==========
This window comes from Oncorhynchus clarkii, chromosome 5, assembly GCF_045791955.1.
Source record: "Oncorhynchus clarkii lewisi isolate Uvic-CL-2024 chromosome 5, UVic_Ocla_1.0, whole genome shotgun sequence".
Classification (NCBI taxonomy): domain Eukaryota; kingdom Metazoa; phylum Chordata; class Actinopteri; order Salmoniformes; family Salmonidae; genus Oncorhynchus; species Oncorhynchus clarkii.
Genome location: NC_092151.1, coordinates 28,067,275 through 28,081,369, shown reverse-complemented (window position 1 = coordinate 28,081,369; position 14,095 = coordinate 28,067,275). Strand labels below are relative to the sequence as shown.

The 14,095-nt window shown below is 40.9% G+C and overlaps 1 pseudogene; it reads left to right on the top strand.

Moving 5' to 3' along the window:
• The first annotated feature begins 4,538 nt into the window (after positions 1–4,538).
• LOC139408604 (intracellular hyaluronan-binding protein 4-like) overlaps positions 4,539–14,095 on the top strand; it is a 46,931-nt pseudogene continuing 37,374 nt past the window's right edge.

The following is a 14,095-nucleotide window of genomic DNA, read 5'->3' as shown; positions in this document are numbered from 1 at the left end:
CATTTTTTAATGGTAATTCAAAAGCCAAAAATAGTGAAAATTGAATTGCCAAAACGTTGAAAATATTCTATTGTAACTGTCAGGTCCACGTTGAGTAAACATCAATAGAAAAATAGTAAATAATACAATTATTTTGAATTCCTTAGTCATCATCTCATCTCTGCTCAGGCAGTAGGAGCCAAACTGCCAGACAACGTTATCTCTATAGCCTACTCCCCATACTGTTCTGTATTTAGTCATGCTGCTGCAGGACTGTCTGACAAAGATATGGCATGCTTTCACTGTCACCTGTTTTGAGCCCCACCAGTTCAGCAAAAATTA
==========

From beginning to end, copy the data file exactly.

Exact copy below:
This window comes from Oncorhynchus clarkii, chromosome 5, assembly GCF_045791955.1.
Source record: "Oncorhynchus clarkii lewisi isolate Uvic-CL-2024 chromosome 5, UVic_Ocla_1.0, whole genome shotgun sequence".
Classification (NCBI taxonomy): domain Eukaryota; kingdom Metazoa; phylum Chordata; class Actinopteri; order Salmoniformes; family Salmonidae; genus Oncorhynchus; species Oncorhynchus clarkii.
Genome location: NC_092151.1, coordinates 28,067,275 through 28,081,369, shown reverse-complemented (window position 1 = coordinate 28,081,369; position 14,095 = coordinate 28,067,275). Strand labels below are relative to the sequence as shown.

The 14,095-nt window shown below is 40.9% G+C and overlaps 1 pseudogene; it reads left to right on the top strand.

Moving 5' to 3' along the window:
• The first annotated feature begins 4,538 nt into the window (after positions 1–4,538).
• LOC139408604 (intracellular hyaluronan-binding protein 4-like) overlaps positions 4,539–14,095 on the top strand; it is a 46,931-nt pseudogene continuing 37,374 nt past the window's right edge.

The following is a 14,095-nucleotide window of genomic DNA, read 5'->3' as shown; positions in this document are numbered from 1 at the left end:
CATTTTTTAATGGTAATTCAAAAGCCAAAAATAGTGAAAATTGAATTGCCAAAACGTTGAAAATATTCTATTGTAACTGTCAGGTCCACGTTGAGTAAACATCAATAGAAAAATAGTAAATAATACAATTATTTTGAATTCCTTAGTCATCATCTCATCTCTGCTCAGGCAGTAGGAGCCAAACTGCCAGACAACGTTATCTCTATAGCCTACTCCCCATACTGTTCTGTATTTAGTCATGCTGCTGCAGGACTGTCTGACAAAGATATGGCATGCTTTCACTGTCACCTGTTTTGAGCCCCACCAGTTCAGCAAAAATTA